Crowder’s longtime team at the Classic is the Meredith Whalers, mostly high school buds who sport the green jersey of the long-extinct NFL team from Hartford, but Crowder himself still wears the maroon helmet from his Minutemen years. “We had some good teams; made the national tournament one year,” he says, quickly grabbing his gear and leaving PHC headquarters for the Whaler’s 2pm game on Rink 7. “Not a chance,” he says, of the Whalers making the semis, “Too many good teams in the Over-30. But that’s not what this tournament’s about.”

Crowder grew up in a hockey house – his dad is longtime college coach and former Boston Bruin Bruce Crowder. But he and his brother were never pressured to be the next Gretzky or Orr. “It allowed us to simply fall in love with the game,” he says, most of their skills honed on lake ice. His time with UMASS was remembered chiefly as the reign of legendary goaltender Jonathan Quick. “Yeah, I had a nice relationship with Quickie,” says Crowder. “We came in together in 2005.  I spent a lotta time firing pucks at him. You could see he had it. Yeah, it’s cliché that he’s named Quick, but he’s the quickest I ever saw, so fast, so fluid. He obviously left and went on to Team USA and the L.A. Kings and Stanley Cup champions, and I left and started this,” he winks, pulling on his old helmet and running to join his mates.

But somewhere along the line, Scott Crowder lost his love for the game, even while posting his best two seasons at UMASS. “Playing Division 1 hockey is like a job. It wore me out.” But he thrived in sports management, took his degree home, where the ice is, and tapped into his roots. He was soon shocked to learn how many hockey people have never played outside. The Pond Hockey Classic was born.

A marvel of orchestration. This thing is thwick/thwack reliable as tee times at the Masters. All games begin and end at the same time – 30 minutes of action with no stoppage of play. Three horn blasts signal the ending of one – a single honk five minutes later the start of another. Not there on time? You’ll be assessed a goal by the rink monitor for every minute late. Tell the rink monitor to take a flying eff?  Ding! – there’s one more! A few rinks, on a rotating basis, are left vacant. Crews are out at the horn, steering power brooms like portable Zambonis, scraping surfaces to a scruffy sheen.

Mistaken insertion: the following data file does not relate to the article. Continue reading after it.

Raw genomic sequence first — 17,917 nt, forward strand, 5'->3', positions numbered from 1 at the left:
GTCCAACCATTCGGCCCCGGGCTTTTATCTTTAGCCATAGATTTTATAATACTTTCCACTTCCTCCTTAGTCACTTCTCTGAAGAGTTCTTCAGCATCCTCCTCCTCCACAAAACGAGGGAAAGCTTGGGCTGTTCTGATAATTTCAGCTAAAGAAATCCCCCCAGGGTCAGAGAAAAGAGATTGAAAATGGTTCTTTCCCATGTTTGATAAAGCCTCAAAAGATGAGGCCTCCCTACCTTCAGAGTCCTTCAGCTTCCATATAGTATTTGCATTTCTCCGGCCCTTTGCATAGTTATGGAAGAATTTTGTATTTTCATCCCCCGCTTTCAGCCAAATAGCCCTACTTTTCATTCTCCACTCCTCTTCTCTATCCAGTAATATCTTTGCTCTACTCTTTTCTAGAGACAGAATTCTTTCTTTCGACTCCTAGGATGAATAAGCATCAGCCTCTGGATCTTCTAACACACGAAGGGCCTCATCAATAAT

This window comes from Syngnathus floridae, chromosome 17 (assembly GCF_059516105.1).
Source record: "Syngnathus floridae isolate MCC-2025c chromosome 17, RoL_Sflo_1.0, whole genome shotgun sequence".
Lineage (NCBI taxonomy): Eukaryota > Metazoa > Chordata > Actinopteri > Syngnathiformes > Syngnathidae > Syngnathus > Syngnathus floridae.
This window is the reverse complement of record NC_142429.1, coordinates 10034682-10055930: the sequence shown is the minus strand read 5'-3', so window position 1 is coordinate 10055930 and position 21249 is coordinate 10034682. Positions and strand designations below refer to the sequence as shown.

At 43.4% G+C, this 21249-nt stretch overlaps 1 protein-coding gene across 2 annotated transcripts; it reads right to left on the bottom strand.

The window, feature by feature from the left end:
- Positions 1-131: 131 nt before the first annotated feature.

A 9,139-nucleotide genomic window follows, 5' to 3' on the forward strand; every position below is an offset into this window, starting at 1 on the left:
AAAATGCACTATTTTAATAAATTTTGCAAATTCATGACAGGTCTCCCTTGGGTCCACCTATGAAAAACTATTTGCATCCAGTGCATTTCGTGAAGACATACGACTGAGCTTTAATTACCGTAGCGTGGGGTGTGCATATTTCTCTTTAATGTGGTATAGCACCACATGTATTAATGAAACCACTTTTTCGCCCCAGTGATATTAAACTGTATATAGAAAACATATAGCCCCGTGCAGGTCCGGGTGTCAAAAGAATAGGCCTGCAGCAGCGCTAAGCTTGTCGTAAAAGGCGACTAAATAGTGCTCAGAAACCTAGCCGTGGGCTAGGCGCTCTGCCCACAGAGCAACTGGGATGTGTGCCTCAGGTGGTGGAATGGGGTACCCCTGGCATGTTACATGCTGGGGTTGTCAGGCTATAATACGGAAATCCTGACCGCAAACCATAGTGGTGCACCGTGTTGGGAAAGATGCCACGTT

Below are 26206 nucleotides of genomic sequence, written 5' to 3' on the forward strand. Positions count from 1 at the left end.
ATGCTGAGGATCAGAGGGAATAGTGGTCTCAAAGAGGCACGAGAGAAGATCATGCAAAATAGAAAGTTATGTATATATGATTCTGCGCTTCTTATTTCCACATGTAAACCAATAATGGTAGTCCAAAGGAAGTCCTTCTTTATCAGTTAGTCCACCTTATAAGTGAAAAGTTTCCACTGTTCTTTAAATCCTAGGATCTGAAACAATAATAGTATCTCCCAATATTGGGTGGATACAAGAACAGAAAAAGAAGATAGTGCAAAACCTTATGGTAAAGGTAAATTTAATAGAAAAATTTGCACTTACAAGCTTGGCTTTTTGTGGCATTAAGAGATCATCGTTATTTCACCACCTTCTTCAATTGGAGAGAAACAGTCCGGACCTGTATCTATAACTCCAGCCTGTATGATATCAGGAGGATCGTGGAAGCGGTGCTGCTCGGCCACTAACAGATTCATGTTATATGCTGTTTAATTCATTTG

Oh, and in-game celebrations? Fuggetaboutit. Substitutions are on the fly, and we mean the FLY! If you do manage to slice one into that six-inch net, ‘YEAH!” is all you have time for – the clock does not stop – you’re on D! The only hi-fives are when you come off the ice. Whew!

From rink to rink one roams – the shouts, the grunts, the spray, the constant rumble of blades on ice. The blaring horn of victory. One of the biggest cheers rises from Rink 13, where a team of women, the “Red Hot Chili Puckers,” wearing helmets AND sombreros, dance and sing off the ice after beating the “Bitchin Babes” out of Center Harbor NH, for their first win of the weekend. “So much fun,” says leftwing Tracy Sutherland, whose team has played here nine straight years. “It’s our summer hockey team. One of our husbands did it the first year and we said, ‘why not us?’ So it’s like a little reunion – that’s true for a lot of teams. All of us are moms – we kinda leave the kids behind and get away.”

The “Bent Shafts” (don’t ask) is a scrappy Boston-based team of thirty-somethings, including Leeds natives Pat Flaherty and Matt and Ian Palmer and Mike Kosinski of Agawam. They call themselves an “expansion” team, the PHC having added eight rinks this year, while still forced to turn away 100 teams. Jake LeBlanc, Mike Morancy, John Pettoruto and Nick Palmisano round out the roster. Seven of them are not related to me. But Annemarie and I holler them on like we’d raised them all. I mean, Pat and Ian won the GSL championship together as teens, so he’s practically related.

(The Palmers didn’t play too often with us at the Muck Hole because they had their own rink in their backyard, not too different from the rinks at Meredith. “Twenty years of hard work,” says Ian, adding, “mostly by my parents.”)

The speed of the game they pick up quickly, but hitting those tiny nets with any accuracy is an art to be acquired. They drop their first game 12-6 to “Of Moose and Men” and their second to the “Ugly Pucklings” 9-6. But Big Mike Morancy, who grew up on the rugged rinks of Charlestown, had spent Friday at a friend’s funeral, arriving just in time to score the winning goal Saturday morning in the Shafts’ thrilling 11-10 victory over Boston’s “Punch List,” their first.

“The Shafts showed some moxie out there,” says Pat in his postgame voice. “Real proud of the boys and how they reacted after the 5,000 beers last night.” (Adult beverages are as integral to the PHC as athletic tape.) Says Big Mike: “There are things we could have done differently but we’ll take the win.”

The Bent boys pay the price, alas. Pat takes a puck off his left skate with a knock you could hear two rinks over. Breaks his damn toe. Matt hurts his head in a fall and has to pull himself out. The Shafts, subsequently shellacked by a twenty-something bunch called the “Dutchmen,” repair to the beer tent, their work here quite done, their strategy for next year already begun.